• [0085]
    An alternate embodiment for this invention is for micromixers of two or more fluid streams, including gas/gas, gas/liquid, liquid/liquid, gas or liquid into a fluid that comprises a solid or biphasic mixture. In other preferred embodiments, the flow distribution features are used for unit operations other than mixing, such as heat exchange. In some embodiments, a serpentine flow distribution feature does not mix fluids. In some preferred embodiments, the length of connecting channels is at least 3 times, preferably 5× and in some embodiments at least ten times longer than the flow distribution features to which the channels are connected.
  • [0000]
    Flow Distribution Feature Designs
  • [0086]
    The manifold for the processes having small pressure drop in the connecting microchannels (less than or equal to pressure drop in the main manifold section) could be challenging. A small change in the manifold pressure profile can lead to large mal-distribution in the connecting microchannels. Generally the size of the manifold for such processes would be large for a uniform flow distribution. A common method of reducing the manifold dimensions while achieving uniform flow distribution for such a process is by using orifices between the manifold and the connecting microchannels. However the pressure drop through an orifice varies as (Velocity)n, where n>1. Therefore a design with orifices for connecting microchannels with small pressure drop is sensitive to the manifold flow rates and may not provide a good flow distribution if the flow rate is changed. The flow mal-distribution may cause poor performance of the microchannel device. In summary, the manifold may not provide uniform distribution at scale up and scale down flow conditions.
  • [0087]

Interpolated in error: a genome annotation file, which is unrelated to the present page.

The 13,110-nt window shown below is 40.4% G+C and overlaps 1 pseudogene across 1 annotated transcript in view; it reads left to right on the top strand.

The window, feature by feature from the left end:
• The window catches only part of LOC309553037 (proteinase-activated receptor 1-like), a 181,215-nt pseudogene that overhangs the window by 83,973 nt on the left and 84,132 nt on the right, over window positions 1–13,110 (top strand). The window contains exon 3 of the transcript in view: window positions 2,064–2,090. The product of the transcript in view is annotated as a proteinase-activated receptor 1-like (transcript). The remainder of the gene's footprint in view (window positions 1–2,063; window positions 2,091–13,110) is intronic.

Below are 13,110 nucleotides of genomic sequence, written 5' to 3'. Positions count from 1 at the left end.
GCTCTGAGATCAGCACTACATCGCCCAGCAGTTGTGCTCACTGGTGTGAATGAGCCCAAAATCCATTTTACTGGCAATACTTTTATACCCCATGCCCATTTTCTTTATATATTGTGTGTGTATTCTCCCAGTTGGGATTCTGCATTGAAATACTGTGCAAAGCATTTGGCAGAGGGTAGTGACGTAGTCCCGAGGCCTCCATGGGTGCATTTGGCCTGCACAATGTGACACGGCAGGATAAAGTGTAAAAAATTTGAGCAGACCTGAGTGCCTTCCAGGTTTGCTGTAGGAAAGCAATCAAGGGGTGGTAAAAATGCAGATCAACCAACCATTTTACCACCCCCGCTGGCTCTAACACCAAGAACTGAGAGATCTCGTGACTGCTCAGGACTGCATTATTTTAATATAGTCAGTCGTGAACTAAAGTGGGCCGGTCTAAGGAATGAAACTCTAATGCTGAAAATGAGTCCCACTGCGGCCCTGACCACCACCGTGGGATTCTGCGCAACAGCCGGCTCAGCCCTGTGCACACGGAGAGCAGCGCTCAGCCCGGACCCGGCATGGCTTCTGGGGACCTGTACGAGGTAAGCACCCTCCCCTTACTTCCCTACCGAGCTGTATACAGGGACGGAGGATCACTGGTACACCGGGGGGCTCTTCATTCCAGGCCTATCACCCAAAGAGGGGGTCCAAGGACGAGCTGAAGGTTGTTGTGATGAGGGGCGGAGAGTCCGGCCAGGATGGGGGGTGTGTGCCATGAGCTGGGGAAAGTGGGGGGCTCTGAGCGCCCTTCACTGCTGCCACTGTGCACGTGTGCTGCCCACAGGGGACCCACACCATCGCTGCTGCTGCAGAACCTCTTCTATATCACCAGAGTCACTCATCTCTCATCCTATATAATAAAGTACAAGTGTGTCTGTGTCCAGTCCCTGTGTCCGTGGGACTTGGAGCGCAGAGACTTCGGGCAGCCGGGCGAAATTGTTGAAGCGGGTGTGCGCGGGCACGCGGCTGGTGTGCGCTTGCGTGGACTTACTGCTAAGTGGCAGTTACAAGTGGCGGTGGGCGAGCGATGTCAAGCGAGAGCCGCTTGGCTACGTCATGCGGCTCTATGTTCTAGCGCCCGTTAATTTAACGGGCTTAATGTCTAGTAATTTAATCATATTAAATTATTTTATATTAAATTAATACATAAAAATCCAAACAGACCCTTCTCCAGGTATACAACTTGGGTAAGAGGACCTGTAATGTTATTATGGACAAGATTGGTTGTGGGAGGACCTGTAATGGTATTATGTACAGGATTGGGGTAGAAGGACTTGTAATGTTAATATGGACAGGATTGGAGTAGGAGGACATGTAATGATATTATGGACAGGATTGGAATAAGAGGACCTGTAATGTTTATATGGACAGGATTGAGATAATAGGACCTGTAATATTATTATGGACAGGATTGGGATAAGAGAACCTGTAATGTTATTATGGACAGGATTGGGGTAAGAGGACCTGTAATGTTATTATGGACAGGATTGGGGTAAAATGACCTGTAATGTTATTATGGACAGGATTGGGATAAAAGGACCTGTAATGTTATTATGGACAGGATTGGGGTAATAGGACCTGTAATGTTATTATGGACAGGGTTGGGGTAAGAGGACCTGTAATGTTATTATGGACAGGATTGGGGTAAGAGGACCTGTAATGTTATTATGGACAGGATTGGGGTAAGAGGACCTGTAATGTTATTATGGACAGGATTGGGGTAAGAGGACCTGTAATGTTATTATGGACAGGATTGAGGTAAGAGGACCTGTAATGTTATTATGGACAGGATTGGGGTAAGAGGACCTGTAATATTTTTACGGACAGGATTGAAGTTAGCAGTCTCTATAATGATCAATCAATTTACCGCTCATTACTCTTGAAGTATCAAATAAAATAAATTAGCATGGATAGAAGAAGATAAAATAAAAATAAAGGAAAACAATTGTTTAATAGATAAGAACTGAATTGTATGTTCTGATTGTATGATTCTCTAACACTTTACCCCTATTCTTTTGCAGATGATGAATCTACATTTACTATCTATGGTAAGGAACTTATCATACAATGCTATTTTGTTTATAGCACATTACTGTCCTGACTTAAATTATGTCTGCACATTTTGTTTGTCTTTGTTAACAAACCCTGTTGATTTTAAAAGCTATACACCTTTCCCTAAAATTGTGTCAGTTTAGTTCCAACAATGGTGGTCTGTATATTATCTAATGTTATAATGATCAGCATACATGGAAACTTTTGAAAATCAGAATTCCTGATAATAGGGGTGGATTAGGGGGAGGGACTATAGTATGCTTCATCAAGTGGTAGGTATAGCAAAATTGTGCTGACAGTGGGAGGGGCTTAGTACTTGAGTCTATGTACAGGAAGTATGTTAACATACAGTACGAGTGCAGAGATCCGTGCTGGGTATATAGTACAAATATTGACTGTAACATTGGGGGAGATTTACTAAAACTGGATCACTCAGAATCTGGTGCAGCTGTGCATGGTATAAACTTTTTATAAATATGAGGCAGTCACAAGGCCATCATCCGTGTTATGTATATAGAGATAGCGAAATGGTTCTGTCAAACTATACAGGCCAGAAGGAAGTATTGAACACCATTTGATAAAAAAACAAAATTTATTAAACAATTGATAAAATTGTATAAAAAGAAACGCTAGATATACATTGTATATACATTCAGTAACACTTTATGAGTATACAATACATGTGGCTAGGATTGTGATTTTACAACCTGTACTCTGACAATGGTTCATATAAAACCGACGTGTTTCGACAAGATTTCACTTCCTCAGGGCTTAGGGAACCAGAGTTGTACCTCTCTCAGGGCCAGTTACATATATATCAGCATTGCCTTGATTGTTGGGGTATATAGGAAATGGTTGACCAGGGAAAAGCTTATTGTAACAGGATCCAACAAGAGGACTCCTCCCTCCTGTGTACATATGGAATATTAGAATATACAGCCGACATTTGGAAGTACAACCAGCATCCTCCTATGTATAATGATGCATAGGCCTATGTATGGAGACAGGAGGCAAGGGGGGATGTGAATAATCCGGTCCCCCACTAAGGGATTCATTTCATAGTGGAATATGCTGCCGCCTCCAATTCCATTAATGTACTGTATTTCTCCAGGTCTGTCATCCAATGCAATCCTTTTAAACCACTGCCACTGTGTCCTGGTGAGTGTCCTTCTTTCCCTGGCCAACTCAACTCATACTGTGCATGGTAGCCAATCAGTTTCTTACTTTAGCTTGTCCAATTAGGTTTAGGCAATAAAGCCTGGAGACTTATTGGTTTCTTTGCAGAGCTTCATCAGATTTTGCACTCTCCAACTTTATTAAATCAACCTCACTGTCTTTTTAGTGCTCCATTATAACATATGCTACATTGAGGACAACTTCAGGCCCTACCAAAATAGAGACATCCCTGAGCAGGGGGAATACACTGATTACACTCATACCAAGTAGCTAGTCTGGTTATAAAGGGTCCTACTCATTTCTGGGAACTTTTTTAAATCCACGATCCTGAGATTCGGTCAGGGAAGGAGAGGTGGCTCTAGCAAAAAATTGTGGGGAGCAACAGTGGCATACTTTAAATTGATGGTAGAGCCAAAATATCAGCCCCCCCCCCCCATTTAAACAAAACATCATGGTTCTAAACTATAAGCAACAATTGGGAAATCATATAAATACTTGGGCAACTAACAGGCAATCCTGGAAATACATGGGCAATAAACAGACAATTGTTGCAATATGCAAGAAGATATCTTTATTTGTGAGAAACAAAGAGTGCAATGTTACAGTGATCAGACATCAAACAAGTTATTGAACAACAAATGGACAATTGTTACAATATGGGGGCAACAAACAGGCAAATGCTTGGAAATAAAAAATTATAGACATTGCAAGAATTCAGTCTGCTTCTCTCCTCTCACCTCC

A flow distribution feature is preferably a micro-dimension channel (having at least one dimension of 1 cm or less, more preferably at least one dimension of 2 mm or less) connecting main manifold section to the connecting (process) microchannel as shown in FIG. 5. The dimensions of a flow distribution feature, flow cross-sectional area and length, are preferably smaller than the main manifold section or the connecting microchannel. The dimensions of the flow distribution features are preferably chosen such that the pressure drop in the flow distribution feature is at least 2 times the pressure drop in the connecting channels. The flow distribution features increases the overall connecting channel pressure and can thus make the requirement for manifold size for flow distribution small. Furthermore the flow in distribution features is preferably laminar. The pressure drop through the flow distribution feature will vary as (Velocity)n, where n=1. The manifold designed with flow distribution features will be less sensitive to the scale up and scale down flow conditions.
  • [0088]
    Flow distribution can be used for connecting channels with small or large pressure drop (greater than pressure drop in the main manifold section).
  • [0089]
    The process channels are preferably microchannels. In some preferred embodiments, the manifolds to which the FDCs connect have microchannel dimensions.
  • [0090]
    FIG. 6 illustrates a few designs for flow distribution features shapes. FIG. 6 a shows 8 turns. The features can be in a 2-dimensional plane or in three dimensions.
  • [0091]
    All of the following examples are calculated examples.
  • EXAMPLE 1 Flow Distribution With Flow Distribution Features
  • [0092]
    A case study was done to see the improvement in the flow distribution using flow distribution features. The general schematic of the device is shown in FIG. 5 but with a bottom manifold. The top and bottom main manifold sections were 12.7 mm×2.54 mm in cross-section. The connecting channels were 5.08 mm×0.76 mm in dimensions. The length of connecting channels was 127 mm. The connecting channels were separated by 0.508 mm wall. The number of connecting channels was 19. FIG. 4 shows the dimensions of the flow distribution features. The flow distribution features were in serpentine shape. The cross-section of the flow distribution channel was 0.76 mm×0.38 mm. The manifold, flow distribution channels and connecting (process) channels were in a common plane.
  • [0093]
    The fluid used was ethylene at 230 psig and −30° C. The total flow rate entering the main manifold section was 0.487 kg/hr. The performance of flow distribution was defined by quality factor as defined below: Q = m . max - m . min m . max × 100
    Where {dot over (m)}min=Maximum mass flow rate in the channel, kg/s
  • [0094]
    {dot over (m)}min=Minimum mass flow rate in the channel, kg/s
  • [0095]
    Q=Quality index
  • [0096]